Nozick’s Account of the Minimal State Essay

Nozick’s Account of the Minimal State Essay

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In our readings of Anarchy, State, and Utopia we learned of Nozick’s account of the minimal state. The minimal state is one whose only function is to protect its citizens from being hurt by force as well as protecting it from fraud and the breaking of any contracts it makes with other citizens in the state. Nozick believes that this is the only state that is justified. Any state that does more in its actions than the minimal state that Nozick describes invariably violates the rights of the people. In this paper I will first briefly explain how Nozick derives the minimal state from the original Lockean state of nature before I examine a few of the difficulties and problems that I believe arise from how Nozick forms his argument for the minimal state. These problems include non-clients to the dominant protection agency possibly having their natural rights infringed upon; non-clients abusing the system paying clients of the dominant protection agency into gaining more than just protection, and the dominant protection agency automatically having rights over other smaller agencies.
Nozick describes several different stages that come between the original Lockean state of nature and his own idea of the minimal state. The only stage that is important here however is the stage between the ultra-minimal state and the minimal state. Once people leave the original Lockean state of nature they begin the formation of protection agencies. After a while, one agency becomes dominant and, with the consent of the people that are governed, it becomes a state. Nozick states that a dominant protection agency can only be a state if it fulfills two conditions: (1) it operates a monopoly of force in its territory, not allowing any individuals to take c...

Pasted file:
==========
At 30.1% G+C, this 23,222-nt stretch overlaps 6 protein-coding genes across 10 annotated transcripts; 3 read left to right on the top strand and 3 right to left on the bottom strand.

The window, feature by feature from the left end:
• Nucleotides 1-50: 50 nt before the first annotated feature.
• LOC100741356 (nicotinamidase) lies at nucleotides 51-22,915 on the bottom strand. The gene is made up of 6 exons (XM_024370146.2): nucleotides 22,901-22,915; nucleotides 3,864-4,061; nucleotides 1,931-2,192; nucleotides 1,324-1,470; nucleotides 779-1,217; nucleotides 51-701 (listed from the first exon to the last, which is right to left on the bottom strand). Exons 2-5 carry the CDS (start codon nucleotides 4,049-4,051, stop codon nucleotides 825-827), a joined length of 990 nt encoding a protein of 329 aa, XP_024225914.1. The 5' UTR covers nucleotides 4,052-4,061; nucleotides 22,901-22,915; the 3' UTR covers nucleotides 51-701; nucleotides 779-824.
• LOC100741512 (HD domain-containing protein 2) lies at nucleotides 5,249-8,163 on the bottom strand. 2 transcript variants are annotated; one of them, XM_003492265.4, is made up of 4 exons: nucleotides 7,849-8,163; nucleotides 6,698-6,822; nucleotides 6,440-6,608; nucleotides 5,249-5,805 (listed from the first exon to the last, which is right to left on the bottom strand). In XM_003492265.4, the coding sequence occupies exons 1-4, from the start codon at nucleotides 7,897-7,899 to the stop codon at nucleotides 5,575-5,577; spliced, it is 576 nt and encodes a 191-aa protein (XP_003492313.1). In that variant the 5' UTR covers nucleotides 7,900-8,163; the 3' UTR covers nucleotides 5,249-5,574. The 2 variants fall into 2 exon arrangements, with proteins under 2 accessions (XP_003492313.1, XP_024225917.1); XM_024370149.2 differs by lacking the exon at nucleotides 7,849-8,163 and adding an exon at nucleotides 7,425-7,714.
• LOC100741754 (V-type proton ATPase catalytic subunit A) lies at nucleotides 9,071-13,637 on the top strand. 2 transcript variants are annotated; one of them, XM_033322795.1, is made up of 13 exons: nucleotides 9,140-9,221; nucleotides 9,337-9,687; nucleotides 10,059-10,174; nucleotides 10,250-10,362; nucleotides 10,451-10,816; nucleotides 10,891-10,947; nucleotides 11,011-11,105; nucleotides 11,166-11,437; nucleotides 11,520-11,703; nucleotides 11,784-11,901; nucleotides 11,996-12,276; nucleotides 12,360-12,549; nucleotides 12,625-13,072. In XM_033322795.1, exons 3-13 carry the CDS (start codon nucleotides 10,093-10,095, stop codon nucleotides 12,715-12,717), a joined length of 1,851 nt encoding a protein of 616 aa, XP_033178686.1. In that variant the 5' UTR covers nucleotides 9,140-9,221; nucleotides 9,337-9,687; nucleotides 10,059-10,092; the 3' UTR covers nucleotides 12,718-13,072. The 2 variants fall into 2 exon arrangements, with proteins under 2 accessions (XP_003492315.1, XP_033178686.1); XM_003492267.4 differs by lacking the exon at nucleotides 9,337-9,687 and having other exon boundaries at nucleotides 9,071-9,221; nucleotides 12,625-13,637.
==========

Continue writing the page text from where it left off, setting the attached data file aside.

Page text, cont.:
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... multiple protection agencies who have no legal or peaceful obligation to follow the larger protection agency all in the same area there can be a high chance of internal fighting and anarchy which is exactly what Nozick is trying to get away from with the creation of his Libertarian paradise.
In conclusion, even though the arguments make sense on the surface, they fail to take into account for how unpredictable the non-clients of the protection agency can be. In Nozick’s perfect Libertarian world, everyone would subscribe to one protection agency that would protect the rights of everyone. Unfortunately with everyone being free to do as they please in the state of nature, conflict is almost sure to arise. This isn’t necessarily a problem in the current state that we live in but for Nozick’s overall idea of a dominant protection agency these problems seem significant.

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